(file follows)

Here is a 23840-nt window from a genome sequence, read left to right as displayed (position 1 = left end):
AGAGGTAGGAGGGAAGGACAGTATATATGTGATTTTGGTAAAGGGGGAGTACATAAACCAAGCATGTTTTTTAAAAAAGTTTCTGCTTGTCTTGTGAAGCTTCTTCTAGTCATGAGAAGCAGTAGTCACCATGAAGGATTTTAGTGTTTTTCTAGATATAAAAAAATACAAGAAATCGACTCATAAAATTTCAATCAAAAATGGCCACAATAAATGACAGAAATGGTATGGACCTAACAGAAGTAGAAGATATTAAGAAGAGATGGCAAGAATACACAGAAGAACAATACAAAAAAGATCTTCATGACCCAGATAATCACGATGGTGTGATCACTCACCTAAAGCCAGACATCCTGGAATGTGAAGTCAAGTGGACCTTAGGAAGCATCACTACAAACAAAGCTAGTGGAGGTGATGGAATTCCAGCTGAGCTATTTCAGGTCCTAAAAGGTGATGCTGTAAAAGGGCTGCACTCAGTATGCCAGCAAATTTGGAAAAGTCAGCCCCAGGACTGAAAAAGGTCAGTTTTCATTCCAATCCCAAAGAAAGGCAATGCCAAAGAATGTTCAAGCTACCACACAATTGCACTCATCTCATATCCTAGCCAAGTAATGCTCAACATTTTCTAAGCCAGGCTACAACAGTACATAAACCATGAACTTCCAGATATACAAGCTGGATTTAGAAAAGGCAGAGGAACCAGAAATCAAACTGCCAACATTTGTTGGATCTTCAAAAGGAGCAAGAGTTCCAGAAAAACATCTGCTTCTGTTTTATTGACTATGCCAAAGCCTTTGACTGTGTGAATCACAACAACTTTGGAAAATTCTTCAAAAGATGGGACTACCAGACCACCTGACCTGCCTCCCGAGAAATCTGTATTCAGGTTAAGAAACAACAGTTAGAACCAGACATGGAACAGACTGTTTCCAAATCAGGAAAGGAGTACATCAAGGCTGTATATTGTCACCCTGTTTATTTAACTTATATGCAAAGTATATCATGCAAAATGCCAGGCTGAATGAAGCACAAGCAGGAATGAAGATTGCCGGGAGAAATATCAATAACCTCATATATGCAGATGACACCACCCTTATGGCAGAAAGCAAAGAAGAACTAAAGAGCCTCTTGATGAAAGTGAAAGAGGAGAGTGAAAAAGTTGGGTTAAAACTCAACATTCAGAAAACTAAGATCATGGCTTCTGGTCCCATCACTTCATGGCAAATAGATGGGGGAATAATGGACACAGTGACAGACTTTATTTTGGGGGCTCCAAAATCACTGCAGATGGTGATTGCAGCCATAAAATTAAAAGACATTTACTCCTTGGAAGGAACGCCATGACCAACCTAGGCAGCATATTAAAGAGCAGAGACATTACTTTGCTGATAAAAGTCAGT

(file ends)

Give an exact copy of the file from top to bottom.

Here is a 23840-nt window from a genome sequence, read left to right as displayed (position 1 = left end):
AGAGGTAGGAGGGAAGGACAGTATATATGTGATTTTGGTAAAGGGGGAGTACATAAACCAAGCATGTTTTTTAAAAAAGTTTCTGCTTGTCTTGTGAAGCTTCTTCTAGTCATGAGAAGCAGTAGTCACCATGAAGGATTTTAGTGTTTTTCTAGATATAAAAAAATACAAGAAATCGACTCATAAAATTTCAATCAAAAATGGCCACAATAAATGACAGAAATGGTATGGACCTAACAGAAGTAGAAGATATTAAGAAGAGATGGCAAGAATACACAGAAGAACAATACAAAAAAGATCTTCATGACCCAGATAATCACGATGGTGTGATCACTCACCTAAAGCCAGACATCCTGGAATGTGAAGTCAAGTGGACCTTAGGAAGCATCACTACAAACAAAGCTAGTGGAGGTGATGGAATTCCAGCTGAGCTATTTCAGGTCCTAAAAGGTGATGCTGTAAAAGGGCTGCACTCAGTATGCCAGCAAATTTGGAAAAGTCAGCCCCAGGACTGAAAAAGGTCAGTTTTCATTCCAATCCCAAAGAAAGGCAATGCCAAAGAATGTTCAAGCTACCACACAATTGCACTCATCTCATATCCTAGCCAAGTAATGCTCAACATTTTCTAAGCCAGGCTACAACAGTACATAAACCATGAACTTCCAGATATACAAGCTGGATTTAGAAAAGGCAGAGGAACCAGAAATCAAACTGCCAACATTTGTTGGATCTTCAAAAGGAGCAAGAGTTCCAGAAAAACATCTGCTTCTGTTTTATTGACTATGCCAAAGCCTTTGACTGTGTGAATCACAACAACTTTGGAAAATTCTTCAAAAGATGGGACTACCAGACCACCTGACCTGCCTCCCGAGAAATCTGTATTCAGGTTAAGAAACAACAGTTAGAACCAGACATGGAACAGACTGTTTCCAAATCAGGAAAGGAGTACATCAAGGCTGTATATTGTCACCCTGTTTATTTAACTTATATGCAAAGTATATCATGCAAAATGCCAGGCTGAATGAAGCACAAGCAGGAATGAAGATTGCCGGGAGAAATATCAATAACCTCATATATGCAGATGACACCACCCTTATGGCAGAAAGCAAAGAAGAACTAAAGAGCCTCTTGATGAAAGTGAAAGAGGAGAGTGAAAAAGTTGGGTTAAAACTCAACATTCAGAAAACTAAGATCATGGCTTCTGGTCCCATCACTTCATGGCAAATAGATGGGGGAATAATGGACACAGTGACAGACTTTATTTTGGGGGCTCCAAAATCACTGCAGATGGTGATTGCAGCCATAAAATTAAAAGACATTTACTCCTTGGAAGGAACGCCATGACCAACCTAGGCAGCATATTAAAGAGCAGAGACATTACTTTGCTGATAAAAGTCAGT